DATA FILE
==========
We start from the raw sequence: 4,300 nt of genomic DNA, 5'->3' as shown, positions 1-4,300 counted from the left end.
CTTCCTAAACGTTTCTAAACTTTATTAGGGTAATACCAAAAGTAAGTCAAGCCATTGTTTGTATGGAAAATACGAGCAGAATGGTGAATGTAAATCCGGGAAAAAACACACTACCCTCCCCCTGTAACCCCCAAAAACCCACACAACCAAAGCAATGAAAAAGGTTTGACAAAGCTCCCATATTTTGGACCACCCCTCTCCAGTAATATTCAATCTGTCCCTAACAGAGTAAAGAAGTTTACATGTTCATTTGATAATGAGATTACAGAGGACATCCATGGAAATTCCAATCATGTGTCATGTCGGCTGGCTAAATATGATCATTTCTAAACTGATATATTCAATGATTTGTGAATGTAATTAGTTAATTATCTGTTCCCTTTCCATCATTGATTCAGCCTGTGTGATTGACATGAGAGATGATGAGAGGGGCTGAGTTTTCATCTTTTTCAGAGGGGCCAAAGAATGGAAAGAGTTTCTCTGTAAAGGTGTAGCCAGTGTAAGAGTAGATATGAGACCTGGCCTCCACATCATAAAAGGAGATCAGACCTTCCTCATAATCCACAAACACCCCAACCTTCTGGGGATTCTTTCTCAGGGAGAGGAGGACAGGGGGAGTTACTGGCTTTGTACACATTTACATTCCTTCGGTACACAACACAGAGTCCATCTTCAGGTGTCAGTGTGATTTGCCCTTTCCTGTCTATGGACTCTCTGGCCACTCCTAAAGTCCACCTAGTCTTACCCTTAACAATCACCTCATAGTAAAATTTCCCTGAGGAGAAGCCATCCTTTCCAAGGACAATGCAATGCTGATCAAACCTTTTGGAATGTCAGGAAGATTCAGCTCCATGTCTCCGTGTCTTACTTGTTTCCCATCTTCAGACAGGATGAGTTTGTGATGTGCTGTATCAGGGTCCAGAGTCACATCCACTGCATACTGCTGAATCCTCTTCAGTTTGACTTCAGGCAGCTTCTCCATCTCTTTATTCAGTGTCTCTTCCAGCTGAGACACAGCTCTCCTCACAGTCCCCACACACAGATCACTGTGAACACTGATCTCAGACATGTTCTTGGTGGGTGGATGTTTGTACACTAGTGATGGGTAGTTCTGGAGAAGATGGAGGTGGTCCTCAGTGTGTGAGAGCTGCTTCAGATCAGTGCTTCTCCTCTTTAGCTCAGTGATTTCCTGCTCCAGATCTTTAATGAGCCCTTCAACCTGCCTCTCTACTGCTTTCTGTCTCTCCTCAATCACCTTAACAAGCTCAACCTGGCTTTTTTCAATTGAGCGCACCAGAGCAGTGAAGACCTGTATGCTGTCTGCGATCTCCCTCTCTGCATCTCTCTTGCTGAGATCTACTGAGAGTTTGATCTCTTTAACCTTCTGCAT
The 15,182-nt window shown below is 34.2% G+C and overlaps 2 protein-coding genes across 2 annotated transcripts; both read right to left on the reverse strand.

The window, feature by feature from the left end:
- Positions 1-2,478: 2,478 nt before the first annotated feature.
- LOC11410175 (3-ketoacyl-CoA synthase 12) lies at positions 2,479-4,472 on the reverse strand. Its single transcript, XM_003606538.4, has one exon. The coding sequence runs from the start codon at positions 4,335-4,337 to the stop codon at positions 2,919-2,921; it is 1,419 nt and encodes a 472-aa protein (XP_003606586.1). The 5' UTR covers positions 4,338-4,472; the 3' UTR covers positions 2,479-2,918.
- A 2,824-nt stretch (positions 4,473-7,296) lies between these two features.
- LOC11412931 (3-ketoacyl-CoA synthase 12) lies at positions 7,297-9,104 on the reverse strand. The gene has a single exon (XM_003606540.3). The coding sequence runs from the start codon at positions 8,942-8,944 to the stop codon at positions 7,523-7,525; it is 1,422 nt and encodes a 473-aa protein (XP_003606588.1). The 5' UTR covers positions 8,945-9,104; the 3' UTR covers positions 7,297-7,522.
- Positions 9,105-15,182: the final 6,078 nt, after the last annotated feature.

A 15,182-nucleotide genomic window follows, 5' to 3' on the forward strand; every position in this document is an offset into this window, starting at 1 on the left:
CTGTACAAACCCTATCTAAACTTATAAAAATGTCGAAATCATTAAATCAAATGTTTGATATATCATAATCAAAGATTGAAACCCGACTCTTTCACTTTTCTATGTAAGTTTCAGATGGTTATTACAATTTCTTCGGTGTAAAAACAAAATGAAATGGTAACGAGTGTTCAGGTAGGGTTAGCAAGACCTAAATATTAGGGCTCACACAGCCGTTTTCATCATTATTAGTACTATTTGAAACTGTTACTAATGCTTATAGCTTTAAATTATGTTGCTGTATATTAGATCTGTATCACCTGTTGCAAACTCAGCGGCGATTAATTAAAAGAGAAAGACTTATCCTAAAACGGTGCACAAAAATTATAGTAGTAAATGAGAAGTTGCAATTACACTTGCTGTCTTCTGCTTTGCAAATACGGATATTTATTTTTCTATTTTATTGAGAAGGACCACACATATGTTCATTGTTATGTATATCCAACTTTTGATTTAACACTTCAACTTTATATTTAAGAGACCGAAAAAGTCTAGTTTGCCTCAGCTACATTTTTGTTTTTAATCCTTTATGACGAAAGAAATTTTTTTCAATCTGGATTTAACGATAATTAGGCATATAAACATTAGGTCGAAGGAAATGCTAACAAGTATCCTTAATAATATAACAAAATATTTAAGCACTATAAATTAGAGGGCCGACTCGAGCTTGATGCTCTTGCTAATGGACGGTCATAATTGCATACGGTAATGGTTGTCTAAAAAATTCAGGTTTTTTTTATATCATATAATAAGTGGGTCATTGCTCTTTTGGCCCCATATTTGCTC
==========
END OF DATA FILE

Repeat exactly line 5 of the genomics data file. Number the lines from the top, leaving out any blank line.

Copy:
- Positions 1-2,478: 2,478 nt before the first annotated feature.